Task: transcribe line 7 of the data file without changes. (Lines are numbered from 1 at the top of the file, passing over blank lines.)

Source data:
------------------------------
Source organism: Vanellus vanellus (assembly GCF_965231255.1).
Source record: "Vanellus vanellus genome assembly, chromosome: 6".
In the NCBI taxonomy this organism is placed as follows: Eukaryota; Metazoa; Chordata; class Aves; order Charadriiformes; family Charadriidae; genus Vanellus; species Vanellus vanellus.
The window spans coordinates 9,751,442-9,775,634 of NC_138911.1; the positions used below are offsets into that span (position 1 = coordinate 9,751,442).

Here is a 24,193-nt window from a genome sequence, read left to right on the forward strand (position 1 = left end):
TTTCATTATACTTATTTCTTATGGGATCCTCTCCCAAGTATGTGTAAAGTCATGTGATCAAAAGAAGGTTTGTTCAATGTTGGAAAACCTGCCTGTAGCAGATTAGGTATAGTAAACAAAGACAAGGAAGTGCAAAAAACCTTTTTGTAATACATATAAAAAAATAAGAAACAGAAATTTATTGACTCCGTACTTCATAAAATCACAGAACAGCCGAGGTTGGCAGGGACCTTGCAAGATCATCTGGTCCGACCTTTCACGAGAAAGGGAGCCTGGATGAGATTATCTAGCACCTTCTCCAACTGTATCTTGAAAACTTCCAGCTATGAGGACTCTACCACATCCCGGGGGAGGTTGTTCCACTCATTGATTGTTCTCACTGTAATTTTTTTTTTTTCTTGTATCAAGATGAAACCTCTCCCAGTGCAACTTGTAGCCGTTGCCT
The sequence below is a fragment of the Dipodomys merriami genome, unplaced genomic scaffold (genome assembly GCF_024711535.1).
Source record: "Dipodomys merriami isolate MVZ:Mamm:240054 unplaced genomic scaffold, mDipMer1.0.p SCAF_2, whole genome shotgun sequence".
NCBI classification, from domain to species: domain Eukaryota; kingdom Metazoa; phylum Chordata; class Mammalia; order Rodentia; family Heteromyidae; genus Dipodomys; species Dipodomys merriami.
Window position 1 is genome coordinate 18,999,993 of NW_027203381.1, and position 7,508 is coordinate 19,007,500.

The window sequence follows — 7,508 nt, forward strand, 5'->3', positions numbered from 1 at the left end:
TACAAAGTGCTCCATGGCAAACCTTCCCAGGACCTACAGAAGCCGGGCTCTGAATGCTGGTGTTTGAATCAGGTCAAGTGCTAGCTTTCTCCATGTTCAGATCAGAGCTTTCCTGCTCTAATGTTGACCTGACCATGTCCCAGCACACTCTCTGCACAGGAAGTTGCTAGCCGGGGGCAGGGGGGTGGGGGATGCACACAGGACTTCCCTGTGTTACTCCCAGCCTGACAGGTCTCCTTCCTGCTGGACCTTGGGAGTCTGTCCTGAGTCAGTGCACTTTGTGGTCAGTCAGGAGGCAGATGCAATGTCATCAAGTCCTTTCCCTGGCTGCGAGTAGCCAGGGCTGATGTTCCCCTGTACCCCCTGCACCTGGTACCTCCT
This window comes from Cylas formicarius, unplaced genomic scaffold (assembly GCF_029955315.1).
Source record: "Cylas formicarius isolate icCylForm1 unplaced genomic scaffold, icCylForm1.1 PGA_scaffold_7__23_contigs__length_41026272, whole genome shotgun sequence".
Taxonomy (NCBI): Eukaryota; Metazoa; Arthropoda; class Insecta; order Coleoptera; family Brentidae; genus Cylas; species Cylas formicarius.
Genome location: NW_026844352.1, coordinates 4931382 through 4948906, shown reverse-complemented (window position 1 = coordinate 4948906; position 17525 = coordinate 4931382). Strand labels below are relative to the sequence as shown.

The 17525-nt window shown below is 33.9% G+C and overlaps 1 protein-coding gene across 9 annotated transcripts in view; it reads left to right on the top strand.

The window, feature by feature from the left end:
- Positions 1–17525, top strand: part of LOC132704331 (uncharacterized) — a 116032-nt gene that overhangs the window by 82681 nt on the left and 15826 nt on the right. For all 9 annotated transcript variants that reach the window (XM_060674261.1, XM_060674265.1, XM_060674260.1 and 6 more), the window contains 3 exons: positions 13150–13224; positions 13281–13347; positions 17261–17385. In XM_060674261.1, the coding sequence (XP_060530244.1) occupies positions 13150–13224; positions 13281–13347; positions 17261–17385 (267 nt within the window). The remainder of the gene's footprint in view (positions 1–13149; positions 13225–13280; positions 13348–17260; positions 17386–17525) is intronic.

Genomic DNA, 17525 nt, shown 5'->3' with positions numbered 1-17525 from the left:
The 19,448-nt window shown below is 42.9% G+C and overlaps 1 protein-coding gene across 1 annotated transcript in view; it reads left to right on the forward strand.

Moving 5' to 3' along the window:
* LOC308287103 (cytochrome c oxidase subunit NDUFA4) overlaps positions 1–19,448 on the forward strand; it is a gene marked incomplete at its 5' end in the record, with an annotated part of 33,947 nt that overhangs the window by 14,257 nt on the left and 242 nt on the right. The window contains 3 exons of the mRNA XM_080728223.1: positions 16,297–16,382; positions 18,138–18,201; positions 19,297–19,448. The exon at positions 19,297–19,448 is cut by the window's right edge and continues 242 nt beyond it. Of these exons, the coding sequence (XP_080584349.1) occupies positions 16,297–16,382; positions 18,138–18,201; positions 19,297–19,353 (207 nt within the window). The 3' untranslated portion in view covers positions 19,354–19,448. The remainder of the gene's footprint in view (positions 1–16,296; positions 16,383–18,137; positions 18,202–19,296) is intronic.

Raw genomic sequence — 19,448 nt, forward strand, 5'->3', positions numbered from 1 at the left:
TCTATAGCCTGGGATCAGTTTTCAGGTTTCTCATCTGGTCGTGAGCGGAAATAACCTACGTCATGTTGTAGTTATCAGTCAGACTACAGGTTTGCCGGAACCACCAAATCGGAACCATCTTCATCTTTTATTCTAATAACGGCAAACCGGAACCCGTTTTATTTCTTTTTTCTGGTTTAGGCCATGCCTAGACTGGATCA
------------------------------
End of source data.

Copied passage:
The sequence below is a fragment of the Dipodomys merriami genome, unplaced genomic scaffold (genome assembly GCF_024711535.1).